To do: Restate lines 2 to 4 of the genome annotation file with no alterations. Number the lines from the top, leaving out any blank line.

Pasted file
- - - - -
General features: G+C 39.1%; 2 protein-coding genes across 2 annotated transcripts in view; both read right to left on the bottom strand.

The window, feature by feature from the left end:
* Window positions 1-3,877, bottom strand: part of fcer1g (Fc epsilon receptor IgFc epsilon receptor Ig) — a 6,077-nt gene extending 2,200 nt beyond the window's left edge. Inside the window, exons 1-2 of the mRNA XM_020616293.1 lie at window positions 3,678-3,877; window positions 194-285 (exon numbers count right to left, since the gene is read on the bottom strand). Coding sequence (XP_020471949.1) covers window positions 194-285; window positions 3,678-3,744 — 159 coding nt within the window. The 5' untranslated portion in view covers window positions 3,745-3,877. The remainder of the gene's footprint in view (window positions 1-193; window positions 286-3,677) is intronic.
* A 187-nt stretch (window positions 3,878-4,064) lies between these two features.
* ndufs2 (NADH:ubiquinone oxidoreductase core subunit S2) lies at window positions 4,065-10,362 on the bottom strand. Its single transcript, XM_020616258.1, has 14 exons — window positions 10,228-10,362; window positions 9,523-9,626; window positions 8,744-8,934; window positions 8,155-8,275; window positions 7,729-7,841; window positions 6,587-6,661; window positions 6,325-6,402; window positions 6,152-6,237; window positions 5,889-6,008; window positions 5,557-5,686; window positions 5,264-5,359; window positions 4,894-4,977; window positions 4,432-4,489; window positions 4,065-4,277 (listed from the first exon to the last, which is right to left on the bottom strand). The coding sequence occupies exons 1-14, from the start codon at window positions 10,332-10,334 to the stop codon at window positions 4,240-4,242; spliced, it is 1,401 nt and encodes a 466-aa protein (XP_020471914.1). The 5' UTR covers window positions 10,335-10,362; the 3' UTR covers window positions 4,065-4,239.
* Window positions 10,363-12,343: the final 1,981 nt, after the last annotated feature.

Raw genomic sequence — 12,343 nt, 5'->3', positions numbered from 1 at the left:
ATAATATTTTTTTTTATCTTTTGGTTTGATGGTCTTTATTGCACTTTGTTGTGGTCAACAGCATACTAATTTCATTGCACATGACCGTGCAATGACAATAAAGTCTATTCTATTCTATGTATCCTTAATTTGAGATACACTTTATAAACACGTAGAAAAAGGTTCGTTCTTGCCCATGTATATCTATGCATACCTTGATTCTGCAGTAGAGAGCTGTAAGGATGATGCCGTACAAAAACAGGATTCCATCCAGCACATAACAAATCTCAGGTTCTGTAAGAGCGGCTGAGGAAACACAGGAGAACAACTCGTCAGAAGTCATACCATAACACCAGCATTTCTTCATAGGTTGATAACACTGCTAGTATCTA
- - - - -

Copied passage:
The window, feature by feature from the left end:
* Window positions 1-3,877, bottom strand: part of fcer1g (Fc epsilon receptor IgFc epsilon receptor Ig) — a 6,077-nt gene extending 2,200 nt beyond the window's left edge. Inside the window, exons 1-2 of the mRNA XM_020616293.1 lie at window positions 3,678-3,877; window positions 194-285 (exon numbers count right to left, since the gene is read on the bottom strand). Coding sequence (XP_020471949.1) covers window positions 194-285; window positions 3,678-3,744 — 159 coding nt within the window. The 5' untranslated portion in view covers window positions 3,745-3,877. The remainder of the gene's footprint in view (window positions 1-193; window positions 286-3,677) is intronic.
* A 187-nt stretch (window positions 3,878-4,064) lies between these two features.